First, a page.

Thursday, September 21, 2006

CHICAGO'S ALRIGHT IF YOU LIKE SIDEBURNS
My Review of My Vacation to Chicago for Touch And Go's 25th Anniversary


Last week, my girlfriend, Lisa, and I visited Chicago to attend Touch And Go’s 25th Anniversary Party. You can read an article I wrote about the label here. Steve Albini and David Yow had some pretty interesting things to say in it, and it was partially from David Yow’s insistence that I come that decided to make the trek. He told me I’d regret it if I missed it and he was totally right. (Incidentally he also told me how excited he was that Kory Grow was interviewing him, not because he’d read anything I’ve written, but because he wanted to know if I would name my son Scotty, because of that old ’60s song “Watching Scotty Grow.” He even sent me the lyrics. That’s my boy…) I can happily say that Lisa and I saw all 25 of the bands in 2.5 days. Below are some pictures and highlights from my trip.

First off, it seems like every guy in Chicago has sideburns. I don’t know what’s up with that, but that was the impetus behind the title for this blog. Also, most of the Chicago girls don’t seem to have hair past their shoulders. Interesting… Maybe I’m just a dumb New Yorker.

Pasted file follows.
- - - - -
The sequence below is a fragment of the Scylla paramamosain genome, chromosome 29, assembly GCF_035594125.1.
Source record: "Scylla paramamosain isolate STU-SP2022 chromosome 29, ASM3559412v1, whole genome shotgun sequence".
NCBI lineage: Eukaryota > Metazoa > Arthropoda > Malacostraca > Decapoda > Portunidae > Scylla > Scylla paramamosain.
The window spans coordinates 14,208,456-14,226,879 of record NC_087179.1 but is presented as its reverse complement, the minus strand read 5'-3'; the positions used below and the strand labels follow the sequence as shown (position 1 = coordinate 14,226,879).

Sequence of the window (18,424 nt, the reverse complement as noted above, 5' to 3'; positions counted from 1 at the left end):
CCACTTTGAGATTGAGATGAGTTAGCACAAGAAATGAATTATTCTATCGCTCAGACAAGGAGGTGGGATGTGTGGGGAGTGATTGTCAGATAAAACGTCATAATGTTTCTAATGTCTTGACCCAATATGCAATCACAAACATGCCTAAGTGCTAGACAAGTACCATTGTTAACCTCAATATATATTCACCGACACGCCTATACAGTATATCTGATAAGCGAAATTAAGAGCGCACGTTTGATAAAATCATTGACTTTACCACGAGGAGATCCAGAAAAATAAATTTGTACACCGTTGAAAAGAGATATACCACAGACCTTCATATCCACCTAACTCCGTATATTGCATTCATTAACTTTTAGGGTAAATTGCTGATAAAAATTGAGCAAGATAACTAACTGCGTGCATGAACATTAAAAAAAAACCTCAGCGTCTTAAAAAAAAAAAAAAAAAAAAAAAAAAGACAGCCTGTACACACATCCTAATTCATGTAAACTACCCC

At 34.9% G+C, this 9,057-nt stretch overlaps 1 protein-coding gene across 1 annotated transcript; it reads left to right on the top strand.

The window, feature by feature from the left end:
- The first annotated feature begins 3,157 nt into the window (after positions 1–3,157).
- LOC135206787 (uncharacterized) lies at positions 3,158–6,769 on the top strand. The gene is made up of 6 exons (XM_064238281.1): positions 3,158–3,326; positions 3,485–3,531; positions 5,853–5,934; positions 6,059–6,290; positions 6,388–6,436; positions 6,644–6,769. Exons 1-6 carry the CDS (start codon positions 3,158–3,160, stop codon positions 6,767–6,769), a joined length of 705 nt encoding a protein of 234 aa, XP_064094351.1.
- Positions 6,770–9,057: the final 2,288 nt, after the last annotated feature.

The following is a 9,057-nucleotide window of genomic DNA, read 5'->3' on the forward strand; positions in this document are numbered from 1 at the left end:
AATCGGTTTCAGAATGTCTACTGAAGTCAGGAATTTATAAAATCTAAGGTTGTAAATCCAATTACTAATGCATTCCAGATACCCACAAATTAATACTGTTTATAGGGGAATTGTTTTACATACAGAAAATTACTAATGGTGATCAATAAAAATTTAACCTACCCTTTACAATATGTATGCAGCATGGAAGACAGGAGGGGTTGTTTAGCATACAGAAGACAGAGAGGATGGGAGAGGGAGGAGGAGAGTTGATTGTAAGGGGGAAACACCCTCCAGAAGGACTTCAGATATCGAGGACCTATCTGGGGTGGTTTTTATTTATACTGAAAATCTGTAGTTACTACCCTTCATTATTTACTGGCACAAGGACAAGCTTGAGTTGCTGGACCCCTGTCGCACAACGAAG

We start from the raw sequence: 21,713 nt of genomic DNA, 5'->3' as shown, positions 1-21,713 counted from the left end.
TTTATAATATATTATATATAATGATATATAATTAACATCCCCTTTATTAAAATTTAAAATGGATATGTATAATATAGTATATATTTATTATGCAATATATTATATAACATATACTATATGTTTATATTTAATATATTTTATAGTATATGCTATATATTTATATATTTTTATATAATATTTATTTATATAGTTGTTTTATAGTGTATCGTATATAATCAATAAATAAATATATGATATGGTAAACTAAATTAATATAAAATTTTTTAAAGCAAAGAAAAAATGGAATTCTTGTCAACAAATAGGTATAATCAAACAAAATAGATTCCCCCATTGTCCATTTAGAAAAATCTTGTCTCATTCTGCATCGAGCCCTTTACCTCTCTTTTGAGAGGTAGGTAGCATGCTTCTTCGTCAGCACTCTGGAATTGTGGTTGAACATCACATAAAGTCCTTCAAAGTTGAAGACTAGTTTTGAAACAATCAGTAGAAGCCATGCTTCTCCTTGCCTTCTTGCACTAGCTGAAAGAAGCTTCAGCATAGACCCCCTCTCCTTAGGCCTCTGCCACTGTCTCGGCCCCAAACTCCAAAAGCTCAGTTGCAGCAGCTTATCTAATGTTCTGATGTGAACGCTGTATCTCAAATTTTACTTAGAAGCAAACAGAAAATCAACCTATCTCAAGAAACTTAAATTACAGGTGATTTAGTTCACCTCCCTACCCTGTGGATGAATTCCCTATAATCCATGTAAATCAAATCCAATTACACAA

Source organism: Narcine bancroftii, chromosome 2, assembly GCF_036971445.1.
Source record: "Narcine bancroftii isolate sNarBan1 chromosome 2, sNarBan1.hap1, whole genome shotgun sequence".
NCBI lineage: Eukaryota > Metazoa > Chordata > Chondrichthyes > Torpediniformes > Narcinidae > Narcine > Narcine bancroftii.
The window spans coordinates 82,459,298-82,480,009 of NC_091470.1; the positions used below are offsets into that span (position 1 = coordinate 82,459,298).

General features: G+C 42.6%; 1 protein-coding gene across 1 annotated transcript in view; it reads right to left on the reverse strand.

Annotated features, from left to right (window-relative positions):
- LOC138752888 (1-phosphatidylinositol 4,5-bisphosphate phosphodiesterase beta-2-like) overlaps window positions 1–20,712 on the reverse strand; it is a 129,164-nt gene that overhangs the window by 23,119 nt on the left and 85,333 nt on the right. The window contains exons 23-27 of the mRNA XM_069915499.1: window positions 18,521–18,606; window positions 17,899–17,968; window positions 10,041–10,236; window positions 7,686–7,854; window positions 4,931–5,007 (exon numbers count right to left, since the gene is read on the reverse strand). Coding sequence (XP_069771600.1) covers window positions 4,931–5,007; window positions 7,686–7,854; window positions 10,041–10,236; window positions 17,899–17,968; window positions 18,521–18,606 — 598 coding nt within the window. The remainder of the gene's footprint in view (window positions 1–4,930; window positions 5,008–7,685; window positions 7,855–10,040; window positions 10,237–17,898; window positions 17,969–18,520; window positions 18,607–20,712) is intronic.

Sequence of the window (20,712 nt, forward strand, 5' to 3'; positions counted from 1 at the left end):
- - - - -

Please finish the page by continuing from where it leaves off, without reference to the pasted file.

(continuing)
Obviously seeing Big Black’s mini-set was pretty impressive, they played: “Cables,” “Dead Billy,” “Kill Pigeon” and “Racer X.” Albini joked about how everyone wondering about it should know that it was a lot cooler in the ’80s. I disagree. Albini, Santiago Durango, Jeff Pezzati and, ahem, Roland, which Albini had to reprogram, all sounded awesome. Also, Shellac were incredible. The set was identical to the one we saw in New York the week before, but still fun. They still did their Q&A session and they pulled people out of the audience to bang on the drums with them when the show was done. Albini, Weston and Trainer really owned the event.

Scratch Acid were amazing. David Yow was as animated as ever and all in all their set was a lot of fun. They remain one of music’s most overlooked trailblazers, even in the wake of the Jesus Lizard.


Killdozer played “King of Sex” and all their other “hits.” Someone even through around an huge inflatable penis during their set. Brilliant!

Tim and Andy from Silkworm did an acoustic with very haunting lyrics in dedication to their drummer, Michael Dahlquist. I don’t really remember what song it was other than it was quite moving. If anyone knows what it is, please do tell.

Ted Leo played mostly new songs. They’re really catchy and kind of more immediate than his previous albums (even more of a mix between Elvis Costello and the Jam than previously). His new album will be stellar.